La Quinta City Council to continue discussions on surf park proposal at special meeting on July 5

Correction: An earlier version of this article stated that the July 5 meeting had been postponed. It was incorrect. The public meeting will still take place on Tuesday, July 5 from 4 p.m.

A special meeting will be held Tuesday on the controversial La Quinta surf park proposal. The meeting should start at 4 p.m.

The special city council meeting will follow on from the June 7 city council meeting. During this meeting, council members gathered to discuss a possible decision on the controversial Coral Mountain Resort project, however, after a 9-hour discussion, the council failed to come to a decision.

The council will debate it on Tuesday. Lawyers representing the developers sent a letter to the city last week asking for more time to assess comments made at the June 7 meeting.

“We need 60 days to complete our assessment and responses to comments we heard at the June 7 city council meeting and our meeting today with Lisa Castro and Alena Callimanis. Accordingly, we urging the city to postpone the hearing on the Coral Mountain Resort Project currently scheduled for July 5, 2022, and continue with it until the first available appointment in September

– James D. Vaughn, Esq.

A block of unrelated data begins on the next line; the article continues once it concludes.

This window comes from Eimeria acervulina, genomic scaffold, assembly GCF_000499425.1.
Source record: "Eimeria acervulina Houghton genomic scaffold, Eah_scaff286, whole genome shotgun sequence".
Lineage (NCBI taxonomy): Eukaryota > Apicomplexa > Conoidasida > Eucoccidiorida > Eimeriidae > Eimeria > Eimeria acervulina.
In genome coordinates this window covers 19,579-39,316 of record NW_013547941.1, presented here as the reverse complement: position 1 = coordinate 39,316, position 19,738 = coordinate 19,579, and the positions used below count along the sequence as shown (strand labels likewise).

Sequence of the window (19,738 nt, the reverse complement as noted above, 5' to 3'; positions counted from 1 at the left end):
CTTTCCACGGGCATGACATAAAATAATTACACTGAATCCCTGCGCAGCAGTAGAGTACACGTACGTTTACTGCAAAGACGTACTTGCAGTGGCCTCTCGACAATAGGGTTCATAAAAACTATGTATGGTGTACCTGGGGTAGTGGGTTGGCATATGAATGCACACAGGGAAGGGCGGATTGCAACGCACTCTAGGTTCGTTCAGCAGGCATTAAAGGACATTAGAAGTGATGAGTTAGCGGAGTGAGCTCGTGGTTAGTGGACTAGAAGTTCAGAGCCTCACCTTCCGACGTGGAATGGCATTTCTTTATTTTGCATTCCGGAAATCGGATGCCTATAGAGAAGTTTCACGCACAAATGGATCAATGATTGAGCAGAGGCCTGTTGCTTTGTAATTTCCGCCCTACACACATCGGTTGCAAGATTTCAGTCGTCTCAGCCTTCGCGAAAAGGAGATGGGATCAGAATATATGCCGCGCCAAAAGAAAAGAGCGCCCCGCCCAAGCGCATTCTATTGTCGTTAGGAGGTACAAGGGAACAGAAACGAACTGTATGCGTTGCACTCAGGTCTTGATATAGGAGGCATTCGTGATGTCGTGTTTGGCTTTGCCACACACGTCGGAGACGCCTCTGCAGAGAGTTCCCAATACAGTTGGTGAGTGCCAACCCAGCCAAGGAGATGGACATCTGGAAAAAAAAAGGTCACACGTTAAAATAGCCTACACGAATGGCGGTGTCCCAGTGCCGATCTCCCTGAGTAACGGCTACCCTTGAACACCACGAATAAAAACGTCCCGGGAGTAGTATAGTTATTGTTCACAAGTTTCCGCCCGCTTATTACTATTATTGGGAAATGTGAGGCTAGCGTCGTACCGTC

City documents show that staff was going to recommend that the meeting be rescheduled for September 20 or another date in September.

At the meeting, City Council will determine whether the applicant’s request to postpone the meeting to September is granted.

For more information on Tuesday’s meeting, visit:

Coral Mountain Resort would be built on approximately 400 acres of undeveloped space at the base of Coral Mountain. The resort would include a private 17-acre wave pool for surfers located just off Madison Street between 58 and 60 ave. The surf park experience would be open to development residents and hotel guests only at an expected cost of $10,000.

The private resort would also include 150 hotel rooms, 600 short-term vacation rentals and a variety of other leisure facilities.

The outspoken voice of residents has spawned dozens of hours of debate and public meetings.

Some potential neighbors have expressed concerns about high-rise lighting, traffic and noise pollution, and its use of water in the desert, as the state battles ongoing water shortages.

A city report says the project would have little impact.

READ: La Quinta surf park proposal faces wave of backlash, but city study finds little impact

Last month, News Channel 3 I-Team investigator Jeff Stahl learned that despite the declaration of a statewide drought and additional water restrictions, the Coachella Valley water supply is significantly better than most other parts of California.

It took three different meetings for the La Quinta Planning Commission to adopt the environmental impact report and part of the project for the city council to approve it.

Last year, the project developer sat down with News Channel 3’s Jake Ingrassia to address some of the residents’ concerns.

The proponent also met with Jake Ingrassia to address concerns about the impact of the lighting on surrounding communities.

Stick with News Channel 3 for continuous updates.

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